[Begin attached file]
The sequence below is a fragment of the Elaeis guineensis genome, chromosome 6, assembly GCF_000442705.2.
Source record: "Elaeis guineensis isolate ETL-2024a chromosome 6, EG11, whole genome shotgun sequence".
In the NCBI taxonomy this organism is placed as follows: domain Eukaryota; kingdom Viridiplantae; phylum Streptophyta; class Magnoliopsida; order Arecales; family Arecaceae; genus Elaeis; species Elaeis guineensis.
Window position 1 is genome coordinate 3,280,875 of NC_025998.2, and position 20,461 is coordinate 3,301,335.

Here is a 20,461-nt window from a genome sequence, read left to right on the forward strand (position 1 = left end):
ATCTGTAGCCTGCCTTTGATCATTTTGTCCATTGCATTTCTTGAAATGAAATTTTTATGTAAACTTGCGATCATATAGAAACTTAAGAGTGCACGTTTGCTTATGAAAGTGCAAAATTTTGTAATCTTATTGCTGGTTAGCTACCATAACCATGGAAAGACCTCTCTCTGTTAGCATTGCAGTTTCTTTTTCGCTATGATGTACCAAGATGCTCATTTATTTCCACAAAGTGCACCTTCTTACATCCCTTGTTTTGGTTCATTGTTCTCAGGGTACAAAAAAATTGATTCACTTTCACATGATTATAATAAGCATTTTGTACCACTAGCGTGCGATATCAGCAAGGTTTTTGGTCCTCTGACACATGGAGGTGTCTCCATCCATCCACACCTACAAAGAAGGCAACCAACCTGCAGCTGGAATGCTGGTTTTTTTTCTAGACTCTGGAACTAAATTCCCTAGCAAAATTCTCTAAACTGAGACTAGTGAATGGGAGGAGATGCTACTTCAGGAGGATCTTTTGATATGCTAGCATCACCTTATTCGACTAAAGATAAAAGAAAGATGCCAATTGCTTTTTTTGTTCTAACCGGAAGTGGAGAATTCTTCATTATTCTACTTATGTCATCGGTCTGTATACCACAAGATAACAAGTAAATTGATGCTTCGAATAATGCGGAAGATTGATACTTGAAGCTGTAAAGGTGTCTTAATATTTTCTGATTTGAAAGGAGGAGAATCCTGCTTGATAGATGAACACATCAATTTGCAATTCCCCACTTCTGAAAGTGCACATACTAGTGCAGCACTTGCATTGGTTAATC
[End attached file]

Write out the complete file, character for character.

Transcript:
The sequence below is a fragment of the Elaeis guineensis genome, chromosome 6, assembly GCF_000442705.2.
Source record: "Elaeis guineensis isolate ETL-2024a chromosome 6, EG11, whole genome shotgun sequence".
In the NCBI taxonomy this organism is placed as follows: domain Eukaryota; kingdom Viridiplantae; phylum Streptophyta; class Magnoliopsida; order Arecales; family Arecaceae; genus Elaeis; species Elaeis guineensis.
Window position 1 is genome coordinate 3,280,875 of NC_025998.2, and position 20,461 is coordinate 3,301,335.

Here is a 20,461-nt window from a genome sequence, read left to right on the forward strand (position 1 = left end):
ATCTGTAGCCTGCCTTTGATCATTTTGTCCATTGCATTTCTTGAAATGAAATTTTTATGTAAACTTGCGATCATATAGAAACTTAAGAGTGCACGTTTGCTTATGAAAGTGCAAAATTTTGTAATCTTATTGCTGGTTAGCTACCATAACCATGGAAAGACCTCTCTCTGTTAGCATTGCAGTTTCTTTTTCGCTATGATGTACCAAGATGCTCATTTATTTCCACAAAGTGCACCTTCTTACATCCCTTGTTTTGGTTCATTGTTCTCAGGGTACAAAAAAATTGATTCACTTTCACATGATTATAATAAGCATTTTGTACCACTAGCGTGCGATATCAGCAAGGTTTTTGGTCCTCTGACACATGGAGGTGTCTCCATCCATCCACACCTACAAAGAAGGCAACCAACCTGCAGCTGGAATGCTGGTTTTTTTTCTAGACTCTGGAACTAAATTCCCTAGCAAAATTCTCTAAACTGAGACTAGTGAATGGGAGGAGATGCTACTTCAGGAGGATCTTTTGATATGCTAGCATCACCTTATTCGACTAAAGATAAAAGAAAGATGCCAATTGCTTTTTTTGTTCTAACCGGAAGTGGAGAATTCTTCATTATTCTACTTATGTCATCGGTCTGTATACCACAAGATAACAAGTAAATTGATGCTTCGAATAATGCGGAAGATTGATACTTGAAGCTGTAAAGGTGTCTTAATATTTTCTGATTTGAAAGGAGGAGAATCCTGCTTGATAGATGAACACATCAATTTGCAATTCCCCACTTCTGAAAGTGCACATACTAGTGCAGCACTTGCATTGGTTAATC